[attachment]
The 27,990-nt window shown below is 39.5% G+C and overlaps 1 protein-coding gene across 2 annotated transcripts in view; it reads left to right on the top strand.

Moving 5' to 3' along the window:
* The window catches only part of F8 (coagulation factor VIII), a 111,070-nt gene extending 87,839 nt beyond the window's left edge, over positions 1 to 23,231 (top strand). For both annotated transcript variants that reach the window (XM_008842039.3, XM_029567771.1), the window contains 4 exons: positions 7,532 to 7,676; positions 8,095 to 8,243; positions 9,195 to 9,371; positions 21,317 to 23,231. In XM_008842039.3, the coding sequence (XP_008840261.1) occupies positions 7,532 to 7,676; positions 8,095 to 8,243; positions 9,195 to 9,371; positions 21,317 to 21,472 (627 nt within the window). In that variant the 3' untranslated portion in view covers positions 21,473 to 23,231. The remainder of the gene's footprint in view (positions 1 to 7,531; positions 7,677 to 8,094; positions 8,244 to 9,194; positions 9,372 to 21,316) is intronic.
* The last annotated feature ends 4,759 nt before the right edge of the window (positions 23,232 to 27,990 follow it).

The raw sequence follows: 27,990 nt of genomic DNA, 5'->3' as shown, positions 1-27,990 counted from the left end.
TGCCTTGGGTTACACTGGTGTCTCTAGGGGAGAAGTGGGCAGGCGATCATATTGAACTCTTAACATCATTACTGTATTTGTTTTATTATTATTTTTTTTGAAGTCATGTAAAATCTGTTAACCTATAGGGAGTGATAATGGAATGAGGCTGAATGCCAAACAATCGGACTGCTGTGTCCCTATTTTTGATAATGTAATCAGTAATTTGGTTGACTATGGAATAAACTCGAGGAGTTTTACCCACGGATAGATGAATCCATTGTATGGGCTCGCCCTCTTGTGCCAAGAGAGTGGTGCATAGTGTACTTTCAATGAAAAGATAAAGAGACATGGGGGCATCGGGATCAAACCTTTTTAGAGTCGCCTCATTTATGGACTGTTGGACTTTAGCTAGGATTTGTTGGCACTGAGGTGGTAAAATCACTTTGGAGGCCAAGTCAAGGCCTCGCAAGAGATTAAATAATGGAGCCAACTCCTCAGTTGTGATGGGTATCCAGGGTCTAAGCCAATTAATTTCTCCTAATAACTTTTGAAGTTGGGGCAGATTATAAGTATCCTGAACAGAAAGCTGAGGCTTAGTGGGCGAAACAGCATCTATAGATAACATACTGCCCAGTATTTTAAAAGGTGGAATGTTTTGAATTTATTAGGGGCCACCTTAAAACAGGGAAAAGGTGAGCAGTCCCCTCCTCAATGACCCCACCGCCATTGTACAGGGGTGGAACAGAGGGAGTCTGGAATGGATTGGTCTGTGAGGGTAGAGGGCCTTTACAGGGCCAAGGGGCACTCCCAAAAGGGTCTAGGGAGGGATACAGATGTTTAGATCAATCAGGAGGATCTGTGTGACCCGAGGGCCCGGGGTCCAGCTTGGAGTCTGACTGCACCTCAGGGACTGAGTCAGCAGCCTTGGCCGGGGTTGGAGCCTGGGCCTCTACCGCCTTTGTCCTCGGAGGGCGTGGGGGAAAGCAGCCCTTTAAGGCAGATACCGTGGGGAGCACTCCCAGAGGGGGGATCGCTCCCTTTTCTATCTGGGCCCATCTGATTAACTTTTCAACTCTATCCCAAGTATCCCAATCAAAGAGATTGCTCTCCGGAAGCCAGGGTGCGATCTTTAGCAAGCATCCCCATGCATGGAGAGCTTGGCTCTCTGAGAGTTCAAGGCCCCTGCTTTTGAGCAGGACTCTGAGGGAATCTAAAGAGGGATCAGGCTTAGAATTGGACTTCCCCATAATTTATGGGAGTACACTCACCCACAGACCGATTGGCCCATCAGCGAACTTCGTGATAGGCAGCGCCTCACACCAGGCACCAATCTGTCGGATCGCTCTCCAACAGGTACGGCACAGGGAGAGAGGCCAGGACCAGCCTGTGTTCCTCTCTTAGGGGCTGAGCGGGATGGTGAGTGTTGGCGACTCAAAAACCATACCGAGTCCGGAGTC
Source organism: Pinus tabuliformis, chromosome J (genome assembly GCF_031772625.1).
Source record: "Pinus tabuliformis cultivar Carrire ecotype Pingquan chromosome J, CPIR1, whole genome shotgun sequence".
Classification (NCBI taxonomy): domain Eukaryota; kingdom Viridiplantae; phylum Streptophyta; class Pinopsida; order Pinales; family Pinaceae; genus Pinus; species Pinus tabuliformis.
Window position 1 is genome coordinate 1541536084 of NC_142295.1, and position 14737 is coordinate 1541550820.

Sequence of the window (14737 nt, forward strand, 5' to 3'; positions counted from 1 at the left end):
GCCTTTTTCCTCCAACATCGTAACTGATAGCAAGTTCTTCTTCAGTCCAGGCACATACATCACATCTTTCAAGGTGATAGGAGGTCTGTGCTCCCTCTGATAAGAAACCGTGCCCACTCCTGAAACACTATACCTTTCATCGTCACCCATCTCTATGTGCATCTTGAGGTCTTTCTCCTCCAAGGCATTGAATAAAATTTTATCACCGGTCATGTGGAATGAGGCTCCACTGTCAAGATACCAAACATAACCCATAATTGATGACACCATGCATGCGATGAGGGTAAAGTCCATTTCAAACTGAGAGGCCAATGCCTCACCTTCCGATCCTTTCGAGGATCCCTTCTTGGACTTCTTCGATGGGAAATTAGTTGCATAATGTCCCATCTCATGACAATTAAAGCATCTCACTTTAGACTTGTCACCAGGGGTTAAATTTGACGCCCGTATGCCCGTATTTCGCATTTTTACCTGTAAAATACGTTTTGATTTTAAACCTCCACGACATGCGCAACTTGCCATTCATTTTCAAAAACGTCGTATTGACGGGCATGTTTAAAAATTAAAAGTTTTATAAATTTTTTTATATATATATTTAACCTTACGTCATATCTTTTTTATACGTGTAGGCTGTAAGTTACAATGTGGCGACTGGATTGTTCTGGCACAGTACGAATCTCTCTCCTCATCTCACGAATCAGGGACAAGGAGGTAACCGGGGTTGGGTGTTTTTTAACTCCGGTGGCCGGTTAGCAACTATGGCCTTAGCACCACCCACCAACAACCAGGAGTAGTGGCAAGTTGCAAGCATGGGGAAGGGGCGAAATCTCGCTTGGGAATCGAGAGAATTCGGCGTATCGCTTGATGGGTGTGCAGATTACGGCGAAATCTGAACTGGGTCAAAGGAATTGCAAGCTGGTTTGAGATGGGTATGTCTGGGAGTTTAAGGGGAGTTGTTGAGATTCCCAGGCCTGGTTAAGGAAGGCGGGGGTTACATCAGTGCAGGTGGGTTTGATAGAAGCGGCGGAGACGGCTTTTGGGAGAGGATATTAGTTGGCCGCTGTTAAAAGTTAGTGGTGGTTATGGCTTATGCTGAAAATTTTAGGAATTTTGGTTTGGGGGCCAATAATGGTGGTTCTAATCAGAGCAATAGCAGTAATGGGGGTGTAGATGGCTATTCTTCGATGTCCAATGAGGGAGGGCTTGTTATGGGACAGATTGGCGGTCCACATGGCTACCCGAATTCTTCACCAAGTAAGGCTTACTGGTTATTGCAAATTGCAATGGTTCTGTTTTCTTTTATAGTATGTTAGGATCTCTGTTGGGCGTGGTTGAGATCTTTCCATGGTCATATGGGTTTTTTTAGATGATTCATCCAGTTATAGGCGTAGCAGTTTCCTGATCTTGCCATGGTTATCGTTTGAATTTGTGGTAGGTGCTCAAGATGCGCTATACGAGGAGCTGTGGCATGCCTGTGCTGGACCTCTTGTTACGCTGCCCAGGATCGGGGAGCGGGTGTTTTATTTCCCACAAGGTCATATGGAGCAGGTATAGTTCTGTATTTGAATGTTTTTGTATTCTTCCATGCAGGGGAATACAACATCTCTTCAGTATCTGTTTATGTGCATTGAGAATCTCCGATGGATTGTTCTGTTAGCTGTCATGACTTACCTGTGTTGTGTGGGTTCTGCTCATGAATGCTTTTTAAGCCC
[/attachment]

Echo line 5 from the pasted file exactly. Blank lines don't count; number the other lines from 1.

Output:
The raw sequence follows: 27,990 nt of genomic DNA, 5'->3' as shown, positions 1-27,990 counted from the left end.